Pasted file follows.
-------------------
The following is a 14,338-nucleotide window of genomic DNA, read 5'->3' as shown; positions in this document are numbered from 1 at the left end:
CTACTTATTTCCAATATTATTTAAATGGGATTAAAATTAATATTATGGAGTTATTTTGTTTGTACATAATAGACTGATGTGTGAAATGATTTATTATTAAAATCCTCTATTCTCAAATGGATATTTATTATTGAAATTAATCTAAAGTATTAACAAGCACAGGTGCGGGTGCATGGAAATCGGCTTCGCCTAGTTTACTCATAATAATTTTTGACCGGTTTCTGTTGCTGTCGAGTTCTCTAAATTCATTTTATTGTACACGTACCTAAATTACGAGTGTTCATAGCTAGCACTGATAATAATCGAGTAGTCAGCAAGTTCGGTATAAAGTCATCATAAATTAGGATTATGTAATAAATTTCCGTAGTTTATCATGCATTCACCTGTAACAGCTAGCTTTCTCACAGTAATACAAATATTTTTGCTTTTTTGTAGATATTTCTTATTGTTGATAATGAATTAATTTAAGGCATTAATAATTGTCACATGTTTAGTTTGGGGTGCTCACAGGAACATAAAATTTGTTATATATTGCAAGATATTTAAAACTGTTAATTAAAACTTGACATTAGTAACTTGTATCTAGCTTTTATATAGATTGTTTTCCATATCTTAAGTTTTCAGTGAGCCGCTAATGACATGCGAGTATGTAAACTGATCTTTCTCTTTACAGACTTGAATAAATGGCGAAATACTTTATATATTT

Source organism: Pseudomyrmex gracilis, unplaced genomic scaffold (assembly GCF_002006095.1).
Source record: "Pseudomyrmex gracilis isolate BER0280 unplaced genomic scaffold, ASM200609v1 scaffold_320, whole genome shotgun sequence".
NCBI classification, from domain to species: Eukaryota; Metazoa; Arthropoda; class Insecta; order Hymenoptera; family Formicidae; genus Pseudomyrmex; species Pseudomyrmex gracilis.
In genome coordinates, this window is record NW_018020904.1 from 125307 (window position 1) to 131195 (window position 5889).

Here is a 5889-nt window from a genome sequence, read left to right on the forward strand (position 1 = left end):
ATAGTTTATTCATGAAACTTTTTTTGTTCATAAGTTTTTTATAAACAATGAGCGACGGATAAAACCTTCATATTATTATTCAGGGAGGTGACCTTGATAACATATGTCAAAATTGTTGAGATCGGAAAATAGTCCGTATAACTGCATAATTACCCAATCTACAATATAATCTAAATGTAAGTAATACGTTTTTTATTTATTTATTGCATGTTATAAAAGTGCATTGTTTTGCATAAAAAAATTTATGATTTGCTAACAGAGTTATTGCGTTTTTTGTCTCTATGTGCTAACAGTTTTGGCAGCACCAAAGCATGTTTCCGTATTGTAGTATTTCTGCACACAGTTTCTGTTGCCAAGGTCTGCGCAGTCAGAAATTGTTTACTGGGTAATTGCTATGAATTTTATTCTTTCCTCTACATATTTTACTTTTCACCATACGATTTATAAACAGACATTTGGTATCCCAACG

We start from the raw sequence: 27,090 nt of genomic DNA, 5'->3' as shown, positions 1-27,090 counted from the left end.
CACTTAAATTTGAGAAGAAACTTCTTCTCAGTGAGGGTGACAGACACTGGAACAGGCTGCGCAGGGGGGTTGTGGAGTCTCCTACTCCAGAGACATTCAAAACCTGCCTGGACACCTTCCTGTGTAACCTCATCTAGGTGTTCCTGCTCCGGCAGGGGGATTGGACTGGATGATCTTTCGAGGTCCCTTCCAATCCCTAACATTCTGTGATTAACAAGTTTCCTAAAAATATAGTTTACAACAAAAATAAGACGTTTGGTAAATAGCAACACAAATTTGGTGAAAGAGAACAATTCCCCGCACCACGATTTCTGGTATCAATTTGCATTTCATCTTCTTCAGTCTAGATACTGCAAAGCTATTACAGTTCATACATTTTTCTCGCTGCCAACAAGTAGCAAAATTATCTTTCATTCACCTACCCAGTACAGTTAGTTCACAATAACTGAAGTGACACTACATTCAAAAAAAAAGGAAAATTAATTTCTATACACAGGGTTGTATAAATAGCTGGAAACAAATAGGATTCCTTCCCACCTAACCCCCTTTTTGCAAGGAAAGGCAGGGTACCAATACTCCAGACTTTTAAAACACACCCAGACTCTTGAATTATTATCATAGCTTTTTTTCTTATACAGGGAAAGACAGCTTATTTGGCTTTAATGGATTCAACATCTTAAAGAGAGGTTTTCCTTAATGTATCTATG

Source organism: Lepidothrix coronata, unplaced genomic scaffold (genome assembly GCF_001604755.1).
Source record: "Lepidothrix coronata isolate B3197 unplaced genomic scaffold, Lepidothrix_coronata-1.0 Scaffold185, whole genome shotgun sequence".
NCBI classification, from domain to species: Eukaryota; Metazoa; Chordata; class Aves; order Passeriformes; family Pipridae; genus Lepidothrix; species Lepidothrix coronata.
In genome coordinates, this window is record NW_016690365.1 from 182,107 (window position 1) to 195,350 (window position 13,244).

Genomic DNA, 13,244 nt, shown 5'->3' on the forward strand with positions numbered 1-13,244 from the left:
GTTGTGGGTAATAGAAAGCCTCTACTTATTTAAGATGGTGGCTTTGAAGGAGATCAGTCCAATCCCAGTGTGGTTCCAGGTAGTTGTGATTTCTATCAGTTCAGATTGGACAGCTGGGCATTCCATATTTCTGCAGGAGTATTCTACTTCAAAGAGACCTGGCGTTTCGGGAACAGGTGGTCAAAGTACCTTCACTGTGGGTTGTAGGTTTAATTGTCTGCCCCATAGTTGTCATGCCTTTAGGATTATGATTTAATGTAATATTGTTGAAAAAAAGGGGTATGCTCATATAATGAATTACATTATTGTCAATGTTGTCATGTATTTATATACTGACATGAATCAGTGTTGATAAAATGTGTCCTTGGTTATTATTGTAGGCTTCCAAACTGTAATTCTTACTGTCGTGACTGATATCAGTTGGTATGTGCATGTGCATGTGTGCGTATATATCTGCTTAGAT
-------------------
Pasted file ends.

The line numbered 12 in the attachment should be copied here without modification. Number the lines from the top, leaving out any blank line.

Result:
Source record: "Lepidothrix coronata isolate B3197 unplaced genomic scaffold, Lepidothrix_coronata-1.0 Scaffold185, whole genome shotgun sequence".